In this activity, students use a variety of materials to design and create headphones that absorb sound.
Student teams investigate the properties of electromagnets. They create their own small electromagnet and experiment with ways to change its strength to pick up more paper clips. Students learn about ways that engineers use electromagnets in everyday applications.
The digestive system is amazing: it takes the foods we eat and breaks them into smaller components that our body can use for energy, cell repair and growth. This lesson introduces students to the main parts of the digestive system and how they interact. In addition, students learn about some of the challenges astronauts face when trying to eat in outer space.
In this activity, students will experience echolocation themselves. They actually try echolocation by wearing blindfolds while another student makes snapping noises in front of, behind, or to the side of them.
Through an overview of some of the environmental challenges facing the growing and evolving country of China today, students learn about the effects of indoor and outdoor air pollution that China is struggling to curb with the help of engineers and scientists. This includes the sources of particulate matter 2.5 and carbon dioxide, and air pollution impacts on the health of people and the environment.
In this activity, students filter different substances through a plastic window screen, different sized hardware cloth and poultry netting. Their model shows how the thickness of a filter in the kidney is imperative in deciding what will be filtered out and what will stay within the blood stream.
Students learn about the unique challenges astronauts face while eating in outer space. They explore different food choices and food packaging. Students learn about the engineering design process, and then, as NASA engineering teams, they design and build original model devices to help astronauts eat in a microgravity environment --- their own creative devices for food storage and meal preparation.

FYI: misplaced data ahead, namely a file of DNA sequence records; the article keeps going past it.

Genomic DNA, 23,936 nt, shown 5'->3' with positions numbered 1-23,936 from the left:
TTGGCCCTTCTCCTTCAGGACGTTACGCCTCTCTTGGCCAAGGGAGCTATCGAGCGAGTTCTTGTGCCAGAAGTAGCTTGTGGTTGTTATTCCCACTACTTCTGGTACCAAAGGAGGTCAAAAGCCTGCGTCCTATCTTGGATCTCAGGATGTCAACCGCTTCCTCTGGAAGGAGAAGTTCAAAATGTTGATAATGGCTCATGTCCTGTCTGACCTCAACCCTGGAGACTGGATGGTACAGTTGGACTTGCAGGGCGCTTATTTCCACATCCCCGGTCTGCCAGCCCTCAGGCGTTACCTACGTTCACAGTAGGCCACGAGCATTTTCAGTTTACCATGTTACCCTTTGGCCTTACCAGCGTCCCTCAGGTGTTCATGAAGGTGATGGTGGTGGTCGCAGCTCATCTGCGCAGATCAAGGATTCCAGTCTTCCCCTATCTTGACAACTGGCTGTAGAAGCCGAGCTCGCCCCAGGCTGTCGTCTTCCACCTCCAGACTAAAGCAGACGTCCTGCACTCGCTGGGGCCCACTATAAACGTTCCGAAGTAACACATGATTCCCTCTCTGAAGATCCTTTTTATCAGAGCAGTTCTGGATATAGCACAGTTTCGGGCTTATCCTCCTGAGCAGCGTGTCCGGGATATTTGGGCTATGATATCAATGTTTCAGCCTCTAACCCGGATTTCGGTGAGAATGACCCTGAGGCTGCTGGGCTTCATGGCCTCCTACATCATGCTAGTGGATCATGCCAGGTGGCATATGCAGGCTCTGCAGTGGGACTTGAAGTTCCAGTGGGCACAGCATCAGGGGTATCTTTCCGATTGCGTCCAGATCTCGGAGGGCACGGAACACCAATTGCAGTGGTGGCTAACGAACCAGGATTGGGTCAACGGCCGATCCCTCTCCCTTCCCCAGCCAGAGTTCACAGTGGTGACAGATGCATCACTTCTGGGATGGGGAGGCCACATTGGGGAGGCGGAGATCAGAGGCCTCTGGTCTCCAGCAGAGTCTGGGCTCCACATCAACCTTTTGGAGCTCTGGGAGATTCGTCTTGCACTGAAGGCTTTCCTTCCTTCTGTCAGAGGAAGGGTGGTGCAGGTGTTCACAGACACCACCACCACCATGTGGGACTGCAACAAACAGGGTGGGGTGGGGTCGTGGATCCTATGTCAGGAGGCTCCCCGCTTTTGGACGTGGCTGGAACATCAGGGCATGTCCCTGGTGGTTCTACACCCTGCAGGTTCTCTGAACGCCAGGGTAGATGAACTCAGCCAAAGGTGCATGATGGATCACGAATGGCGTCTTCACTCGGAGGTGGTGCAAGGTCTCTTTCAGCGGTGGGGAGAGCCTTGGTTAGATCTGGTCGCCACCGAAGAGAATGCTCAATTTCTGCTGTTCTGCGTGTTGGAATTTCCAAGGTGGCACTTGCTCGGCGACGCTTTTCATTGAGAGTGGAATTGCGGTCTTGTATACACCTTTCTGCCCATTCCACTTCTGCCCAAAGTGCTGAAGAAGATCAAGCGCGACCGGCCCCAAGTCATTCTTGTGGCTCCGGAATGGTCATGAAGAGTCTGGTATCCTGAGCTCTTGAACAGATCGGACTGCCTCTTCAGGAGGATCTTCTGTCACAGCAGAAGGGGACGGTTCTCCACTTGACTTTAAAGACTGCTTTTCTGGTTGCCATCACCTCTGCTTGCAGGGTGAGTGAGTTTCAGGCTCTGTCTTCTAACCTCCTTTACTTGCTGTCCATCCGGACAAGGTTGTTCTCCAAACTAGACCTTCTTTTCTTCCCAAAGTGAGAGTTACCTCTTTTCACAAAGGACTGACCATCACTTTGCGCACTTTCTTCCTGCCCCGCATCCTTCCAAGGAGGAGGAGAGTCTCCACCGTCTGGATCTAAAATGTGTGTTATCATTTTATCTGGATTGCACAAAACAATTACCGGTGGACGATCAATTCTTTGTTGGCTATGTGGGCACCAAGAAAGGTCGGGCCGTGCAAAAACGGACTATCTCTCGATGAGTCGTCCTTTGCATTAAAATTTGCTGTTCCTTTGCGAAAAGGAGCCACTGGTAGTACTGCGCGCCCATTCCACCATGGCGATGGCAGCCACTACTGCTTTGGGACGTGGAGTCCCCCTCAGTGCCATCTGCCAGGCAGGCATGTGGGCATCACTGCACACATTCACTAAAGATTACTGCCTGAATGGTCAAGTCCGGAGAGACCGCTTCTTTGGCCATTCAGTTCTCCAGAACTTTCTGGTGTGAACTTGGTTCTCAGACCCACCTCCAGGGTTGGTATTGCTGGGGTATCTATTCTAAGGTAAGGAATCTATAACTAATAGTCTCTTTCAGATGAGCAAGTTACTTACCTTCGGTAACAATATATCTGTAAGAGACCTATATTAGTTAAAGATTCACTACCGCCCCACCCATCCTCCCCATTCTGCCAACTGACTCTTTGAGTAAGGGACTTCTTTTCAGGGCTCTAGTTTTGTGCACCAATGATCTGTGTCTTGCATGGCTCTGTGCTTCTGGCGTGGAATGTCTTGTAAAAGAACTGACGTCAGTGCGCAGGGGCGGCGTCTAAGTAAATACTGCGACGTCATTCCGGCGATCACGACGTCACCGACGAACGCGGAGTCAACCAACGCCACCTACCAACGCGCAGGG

In this lesson, students learn about sound. Girls and boys are introduced to the concept of frequency and how it applies to musical sounds.
The difference between an architect and an engineer is sometimes confusing because their roles in building design can be similar. Students experience a bit of both professions by following a set of requirements and meeting given constraints as they create a model parking garage. They experience the engineering design process first-hand as they design, build and test their models. They draw a blueprint for their design, select the construction materials and budget their expenditures. They also test their structures for strength and find their maximum loads.
Students are introduced to brainstorming and the design process in problem solving as it relates to engineering. They perform an activity to develop and understand problem solving with an emphasis on learning from history. Using only paper, straws, tape and paper clips, they create structures that can support the weight of at least one textbook. In their first attempts to build the structures, they build whatever comes to mind. For the second trial, they examine examples of successful buildings from history and try again.
Looking at transportation and the environment, students learn that some human-made creations, such as vehicles, can harm the environment. They also learn about alternative fuels and vehicles designed by engineers to minimize pollution. The associated hands-on activity gives students a chance to design their own eco-friendly vehicle.
In this activity, students participate in a series of timed relay races using their skeletal muscles. The compare the movement of skeletal muscle and relate how engineers help astronauts exercise skeletal muscles in space.